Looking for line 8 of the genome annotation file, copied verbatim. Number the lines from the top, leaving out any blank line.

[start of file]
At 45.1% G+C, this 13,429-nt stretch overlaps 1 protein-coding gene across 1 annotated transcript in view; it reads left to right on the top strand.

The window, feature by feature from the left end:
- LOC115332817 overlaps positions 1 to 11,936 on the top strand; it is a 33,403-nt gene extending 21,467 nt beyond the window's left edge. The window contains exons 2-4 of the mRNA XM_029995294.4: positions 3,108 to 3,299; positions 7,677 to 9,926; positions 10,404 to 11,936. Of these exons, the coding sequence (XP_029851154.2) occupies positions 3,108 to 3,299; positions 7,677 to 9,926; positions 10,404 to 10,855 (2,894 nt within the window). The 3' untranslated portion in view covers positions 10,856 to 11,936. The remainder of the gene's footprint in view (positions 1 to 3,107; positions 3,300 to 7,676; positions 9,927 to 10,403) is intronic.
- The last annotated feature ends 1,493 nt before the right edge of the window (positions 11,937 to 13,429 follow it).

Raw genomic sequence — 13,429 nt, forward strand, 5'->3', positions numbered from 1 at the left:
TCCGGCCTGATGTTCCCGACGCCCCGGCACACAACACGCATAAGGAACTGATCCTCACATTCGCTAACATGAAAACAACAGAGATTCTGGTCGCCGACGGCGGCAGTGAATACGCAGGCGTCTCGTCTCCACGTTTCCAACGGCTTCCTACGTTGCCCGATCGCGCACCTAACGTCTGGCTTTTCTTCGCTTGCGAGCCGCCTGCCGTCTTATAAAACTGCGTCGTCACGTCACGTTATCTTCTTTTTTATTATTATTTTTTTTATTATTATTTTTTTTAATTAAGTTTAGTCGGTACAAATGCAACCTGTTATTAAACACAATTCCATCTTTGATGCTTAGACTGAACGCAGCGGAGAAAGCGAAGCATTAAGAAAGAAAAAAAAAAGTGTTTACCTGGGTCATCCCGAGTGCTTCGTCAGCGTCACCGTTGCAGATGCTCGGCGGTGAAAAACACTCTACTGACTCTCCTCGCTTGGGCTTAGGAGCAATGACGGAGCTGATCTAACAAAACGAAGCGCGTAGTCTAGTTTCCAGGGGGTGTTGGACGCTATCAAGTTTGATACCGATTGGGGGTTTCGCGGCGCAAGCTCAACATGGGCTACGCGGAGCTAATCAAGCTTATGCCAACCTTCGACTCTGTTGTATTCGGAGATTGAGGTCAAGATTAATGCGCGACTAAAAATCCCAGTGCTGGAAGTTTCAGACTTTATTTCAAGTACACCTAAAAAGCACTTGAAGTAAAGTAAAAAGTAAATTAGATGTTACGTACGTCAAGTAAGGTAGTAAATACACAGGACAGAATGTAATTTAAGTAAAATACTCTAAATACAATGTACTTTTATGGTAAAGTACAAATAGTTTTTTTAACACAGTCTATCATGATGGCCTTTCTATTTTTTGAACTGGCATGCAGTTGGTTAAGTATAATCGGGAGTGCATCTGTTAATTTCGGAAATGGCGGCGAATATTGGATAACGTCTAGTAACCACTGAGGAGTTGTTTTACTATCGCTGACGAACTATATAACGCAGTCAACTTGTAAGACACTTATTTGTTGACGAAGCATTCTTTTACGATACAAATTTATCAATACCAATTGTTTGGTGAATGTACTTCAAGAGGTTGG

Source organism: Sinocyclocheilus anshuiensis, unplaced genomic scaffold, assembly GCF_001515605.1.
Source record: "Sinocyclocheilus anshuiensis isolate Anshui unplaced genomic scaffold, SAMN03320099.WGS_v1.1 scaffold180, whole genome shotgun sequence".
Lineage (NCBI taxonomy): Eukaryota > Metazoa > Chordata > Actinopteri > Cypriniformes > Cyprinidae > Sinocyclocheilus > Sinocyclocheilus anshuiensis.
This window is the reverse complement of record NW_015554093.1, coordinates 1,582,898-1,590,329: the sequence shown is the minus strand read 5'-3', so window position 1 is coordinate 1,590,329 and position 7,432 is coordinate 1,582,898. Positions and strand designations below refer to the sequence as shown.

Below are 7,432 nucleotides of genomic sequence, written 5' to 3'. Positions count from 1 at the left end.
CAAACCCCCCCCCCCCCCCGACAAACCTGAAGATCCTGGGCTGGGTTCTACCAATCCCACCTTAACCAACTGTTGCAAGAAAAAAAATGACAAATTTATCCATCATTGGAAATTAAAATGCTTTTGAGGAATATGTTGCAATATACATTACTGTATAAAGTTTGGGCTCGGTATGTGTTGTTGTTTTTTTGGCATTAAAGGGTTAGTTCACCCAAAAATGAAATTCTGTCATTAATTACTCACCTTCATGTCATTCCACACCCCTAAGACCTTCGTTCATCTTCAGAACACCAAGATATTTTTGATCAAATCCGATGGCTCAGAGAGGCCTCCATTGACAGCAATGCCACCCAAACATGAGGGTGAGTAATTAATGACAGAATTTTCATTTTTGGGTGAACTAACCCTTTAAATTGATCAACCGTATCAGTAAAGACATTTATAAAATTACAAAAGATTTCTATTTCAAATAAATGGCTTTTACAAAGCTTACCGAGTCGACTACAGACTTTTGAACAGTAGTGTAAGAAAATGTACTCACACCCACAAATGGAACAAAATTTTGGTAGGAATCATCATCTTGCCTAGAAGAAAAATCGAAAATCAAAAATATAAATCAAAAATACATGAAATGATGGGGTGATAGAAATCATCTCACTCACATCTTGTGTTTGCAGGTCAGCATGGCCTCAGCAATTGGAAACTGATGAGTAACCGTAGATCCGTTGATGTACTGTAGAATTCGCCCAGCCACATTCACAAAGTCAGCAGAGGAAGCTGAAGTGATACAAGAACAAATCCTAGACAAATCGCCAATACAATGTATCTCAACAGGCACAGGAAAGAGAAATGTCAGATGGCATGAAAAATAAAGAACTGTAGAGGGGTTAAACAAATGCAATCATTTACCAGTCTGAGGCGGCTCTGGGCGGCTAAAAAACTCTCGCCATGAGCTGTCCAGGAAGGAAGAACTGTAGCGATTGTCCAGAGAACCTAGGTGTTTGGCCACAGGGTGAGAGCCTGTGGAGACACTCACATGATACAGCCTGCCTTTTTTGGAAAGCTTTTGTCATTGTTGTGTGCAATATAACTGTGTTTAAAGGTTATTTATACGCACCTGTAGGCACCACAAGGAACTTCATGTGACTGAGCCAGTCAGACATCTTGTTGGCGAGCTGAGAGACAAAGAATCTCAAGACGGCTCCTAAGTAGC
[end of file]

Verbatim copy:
Source record: "Sinocyclocheilus anshuiensis isolate Anshui unplaced genomic scaffold, SAMN03320099.WGS_v1.1 scaffold180, whole genome shotgun sequence".